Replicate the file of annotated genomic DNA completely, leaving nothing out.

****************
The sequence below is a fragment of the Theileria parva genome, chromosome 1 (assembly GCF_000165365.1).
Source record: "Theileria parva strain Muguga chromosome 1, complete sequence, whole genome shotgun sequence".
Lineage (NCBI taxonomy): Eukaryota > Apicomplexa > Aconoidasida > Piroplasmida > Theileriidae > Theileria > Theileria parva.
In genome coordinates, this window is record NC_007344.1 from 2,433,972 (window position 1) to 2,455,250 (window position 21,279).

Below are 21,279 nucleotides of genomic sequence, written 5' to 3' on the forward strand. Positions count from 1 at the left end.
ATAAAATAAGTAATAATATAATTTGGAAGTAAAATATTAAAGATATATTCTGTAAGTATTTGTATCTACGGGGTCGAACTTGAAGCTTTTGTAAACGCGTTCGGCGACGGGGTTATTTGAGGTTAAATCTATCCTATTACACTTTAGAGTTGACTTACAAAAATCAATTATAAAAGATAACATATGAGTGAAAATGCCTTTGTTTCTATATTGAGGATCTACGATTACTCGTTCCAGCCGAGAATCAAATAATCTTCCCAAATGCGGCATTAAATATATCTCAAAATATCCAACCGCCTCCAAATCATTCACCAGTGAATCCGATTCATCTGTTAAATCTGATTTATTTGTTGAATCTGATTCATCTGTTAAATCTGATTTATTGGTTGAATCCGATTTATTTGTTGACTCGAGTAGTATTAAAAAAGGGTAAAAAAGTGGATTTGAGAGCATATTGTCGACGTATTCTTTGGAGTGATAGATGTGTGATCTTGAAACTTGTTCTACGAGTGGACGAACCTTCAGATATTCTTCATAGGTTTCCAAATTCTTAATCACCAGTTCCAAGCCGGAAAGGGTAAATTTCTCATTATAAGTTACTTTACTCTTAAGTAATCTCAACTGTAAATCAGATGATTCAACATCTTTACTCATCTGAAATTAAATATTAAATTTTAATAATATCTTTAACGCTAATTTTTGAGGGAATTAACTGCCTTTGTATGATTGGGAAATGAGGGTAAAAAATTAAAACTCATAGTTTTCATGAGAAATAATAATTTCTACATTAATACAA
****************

The sequence below is a fragment of the Theileria parva genome, chromosome 1 (assembly GCF_000165365.1).
Source record: "Theileria parva strain Muguga chromosome 1, complete sequence, whole genome shotgun sequence".
Lineage (NCBI taxonomy): Eukaryota > Apicomplexa > Aconoidasida > Piroplasmida > Theileriidae > Theileria > Theileria parva.
In genome coordinates, this window is record NC_007344.1 from 2,433,972 (window position 1) to 2,455,250 (window position 21,279).

Below are 21,279 nucleotides of genomic sequence, written 5' to 3' on the forward strand. Positions count from 1 at the left end.
ATAAAATAAGTAATAATATAATTTGGAAGTAAAATATTAAAGATATATTCTGTAAGTATTTGTATCTACGGGGTCGAACTTGAAGCTTTTGTAAACGCGTTCGGCGACGGGGTTATTTGAGGTTAAATCTATCCTATTACACTTTAGAGTTGACTTACAAAAATCAATTATAAAAGATAACATATGAGTGAAAATGCCTTTGTTTCTATATTGAGGATCTACGATTACTCGTTCCAGCCGAGAATCAAATAATCTTCCCAAATGCGGCATTAAATATATCTCAAAATATCCAACCGCCTCCAAATCATTCACCAGTGAATCCGATTCATCTGTTAAATCTGATTTATTTGTTGAATCTGATTCATCTGTTAAATCTGATTTATTGGTTGAATCCGATTTATTTGTTGACTCGAGTAGTATTAAAAAAGGGTAAAAAAGTGGATTTGAGAGCATATTGTCGACGTATTCTTTGGAGTGATAGATGTGTGATCTTGAAACTTGTTCTACGAGTGGACGAACCTTCAGATATTCTTCATAGGTTTCCAAATTCTTAATCACCAGTTCCAAGCCGGAAAGGGTAAATTTCTCATTATAAGTTACTTTACTCTTAAGTAATCTCAACTGTAAATCAGATGATTCAACATCTTTACTCATCTGAAATTAAATATTAAATTTTAATAATATCTTTAACGCTAATTTTTGAGGGAATTAACTGCCTTTGTATGATTGGGAAATGAGGGTAAAAAATTAAAACTCATAGTTTTCATGAGAAATAATAATTTCTACATTAATACAA